While the pre-COP 27 in Kinshasa is currently focusing on the issues of financing climate action in the countries of the South, particularly to cope with climate disasters, the next two weeks will be critical to identify solutions to the deep crisis (pandemic, war in Ukraine, and their economic consequences, impacts of climate change, etc.) faced particularly by the poorest countries of the planet and those that were about to emerge. The annual meetings of the World Bank and the IMF in Washington, then the 3rd edition of the Finance in Common Summit in Abidjan, will provide an opportunity to prepare for possible changes in the role played by these institutions, the only response that seems to be on scale in the face of the magnitude of the challenges. While the G20, an institution also created to ensure a coordinated response to economic and financial crises, is prevented from making significant progress by the conflict between Russians and the Western world, the breakthroughs that could be made in Washington and Abidjan would help ease the outlook for the most vulnerable countries, but also provide a much more favorable context for COP27 on climate and then COP15 on biodiversity, as well as the mid-term review of the Sustainable Development Goals (SDGs) in 2023.

A long and perfect storm for developing countries, significant political risks for OECD countries

The accumulation of crises seems to have broken the momentum of lower middle-income countries that were on the verge of emerging economically, and the gap between these countries and the least developed and most vulnerable countries, on the one hand, and the countries that have the resources to finance their recovery, on the other, continues to widen. Moreover, these countries are both the most exposed to the already tangible impacts of climate change and the least endowed in terms of financial capacity to adapt to these impacts. The emphasis placed by the Egyptian presidency of COP 27 and by the G77 countries in the climate negotiations on loss and damage and the need for financing to deal with them is an expression of this challenge. And these same countries are also stressing their need for international financing if they are to meet the ambition of the new global framework for biodiversity.

On climate, the OECD indicates that financial transfers from the North to the South on climate have been stagnating for several years at around 80 billion dollars per year, whereas the 2009 promise was that these funds would reach at least 100 billion dollars per year by 2020, with a new floor to be discussed upwards for 2025. On biodiversity, the EU has just doubled down on its commitments for public financial flows to the South, and Germany has increased the amounts promised. But the promises of the OECD countries, even if the priority is obviously that they be kept, are constantly put into perspective by the countries of the South as being below what is at stake. As early as COP26 in Glasgow, the Indian Prime Minister stated that the 100 billion, a promise that is apparently so difficult to keep, was nothing compared to the 1,000 billion that India alone must invest annually for climate action, particularly for adaptation. And compared to the tens of billions of dollars commitments for biodiversity, the countries of the South are talking about the need for several hundred billion. Not to mention the enormous amounts that could be at stake if the loss and damage were to give rise to reparations from the countries that emit the most greenhouse gases, which the Paris Climate Agreement explicitly makes impossible, but which is nevertheless mentioned by some of the most vulnerable countries.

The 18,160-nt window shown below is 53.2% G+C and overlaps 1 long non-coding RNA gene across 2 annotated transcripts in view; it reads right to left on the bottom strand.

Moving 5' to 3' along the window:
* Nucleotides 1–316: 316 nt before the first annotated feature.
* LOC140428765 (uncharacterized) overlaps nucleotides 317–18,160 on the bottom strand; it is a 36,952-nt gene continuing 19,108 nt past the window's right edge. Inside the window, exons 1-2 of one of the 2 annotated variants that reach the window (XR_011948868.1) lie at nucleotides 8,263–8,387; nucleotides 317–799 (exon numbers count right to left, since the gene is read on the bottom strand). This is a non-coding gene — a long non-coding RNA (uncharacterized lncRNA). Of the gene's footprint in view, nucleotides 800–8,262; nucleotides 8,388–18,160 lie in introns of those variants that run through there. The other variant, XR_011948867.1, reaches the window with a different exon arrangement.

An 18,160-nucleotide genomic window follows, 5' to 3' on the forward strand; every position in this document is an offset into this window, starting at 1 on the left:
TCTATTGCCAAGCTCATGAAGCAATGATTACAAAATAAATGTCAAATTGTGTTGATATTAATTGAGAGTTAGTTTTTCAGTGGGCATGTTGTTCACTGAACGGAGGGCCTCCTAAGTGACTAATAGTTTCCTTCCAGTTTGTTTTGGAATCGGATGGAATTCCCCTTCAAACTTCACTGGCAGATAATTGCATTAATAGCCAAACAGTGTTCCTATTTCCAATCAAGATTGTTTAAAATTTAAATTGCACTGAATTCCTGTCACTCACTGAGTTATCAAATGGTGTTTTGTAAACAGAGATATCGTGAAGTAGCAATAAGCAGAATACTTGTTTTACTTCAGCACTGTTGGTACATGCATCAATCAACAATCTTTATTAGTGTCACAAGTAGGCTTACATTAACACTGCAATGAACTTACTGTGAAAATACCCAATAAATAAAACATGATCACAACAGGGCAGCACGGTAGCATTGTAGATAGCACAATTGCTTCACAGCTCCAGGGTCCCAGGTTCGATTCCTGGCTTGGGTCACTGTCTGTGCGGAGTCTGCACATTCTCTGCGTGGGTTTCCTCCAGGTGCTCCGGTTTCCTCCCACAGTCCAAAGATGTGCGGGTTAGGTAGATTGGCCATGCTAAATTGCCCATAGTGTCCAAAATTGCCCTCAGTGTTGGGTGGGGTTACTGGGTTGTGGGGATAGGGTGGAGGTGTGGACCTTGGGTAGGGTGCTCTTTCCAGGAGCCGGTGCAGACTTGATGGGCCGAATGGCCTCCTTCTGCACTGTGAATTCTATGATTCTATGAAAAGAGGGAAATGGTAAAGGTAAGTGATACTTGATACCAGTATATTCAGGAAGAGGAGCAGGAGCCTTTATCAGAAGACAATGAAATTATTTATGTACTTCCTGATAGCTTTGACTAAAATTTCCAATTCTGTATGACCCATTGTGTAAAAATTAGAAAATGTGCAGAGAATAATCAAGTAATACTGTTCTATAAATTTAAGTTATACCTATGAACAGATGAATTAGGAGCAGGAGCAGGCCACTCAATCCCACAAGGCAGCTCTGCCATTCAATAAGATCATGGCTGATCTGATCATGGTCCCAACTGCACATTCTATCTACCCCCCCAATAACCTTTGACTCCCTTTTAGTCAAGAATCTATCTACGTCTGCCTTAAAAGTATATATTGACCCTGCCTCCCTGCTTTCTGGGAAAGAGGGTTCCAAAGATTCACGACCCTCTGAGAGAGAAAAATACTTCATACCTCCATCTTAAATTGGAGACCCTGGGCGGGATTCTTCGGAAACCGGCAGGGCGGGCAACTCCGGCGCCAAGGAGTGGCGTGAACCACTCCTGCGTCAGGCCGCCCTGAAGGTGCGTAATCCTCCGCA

If they are not careful, between the climate and biodiversity COPs and the mid-term review of the 2030 Agenda in 2023, the OECD countries will be caught in a perfect trap with regard to the gap with the target set in 2015 for financing sustainable development. This gap has increased with the Covid crisis, and this trend is likely to continue (see Global Outlook on Financing for Sustainable Development 2021). However, the OECD countries have a strong strategic imperative to maintain the multilateral discussion with these countries of the South, and not to lose them as allies to China or Russia.

Assessments and thresholds of the amounts needed for transfers from North to South will obviously always be arbitrary, but the situation does requires a response of a different order of magnitude than that which the OECD countries, individually, could provide through their public aid, even counting its capacity to leverage private financing. What should be done? Are we not experiencing the kind of historic moment that led to the establishment of the Bretton Woods institutions?

Rather than a Bretton Woods 2.0, pragmatic developments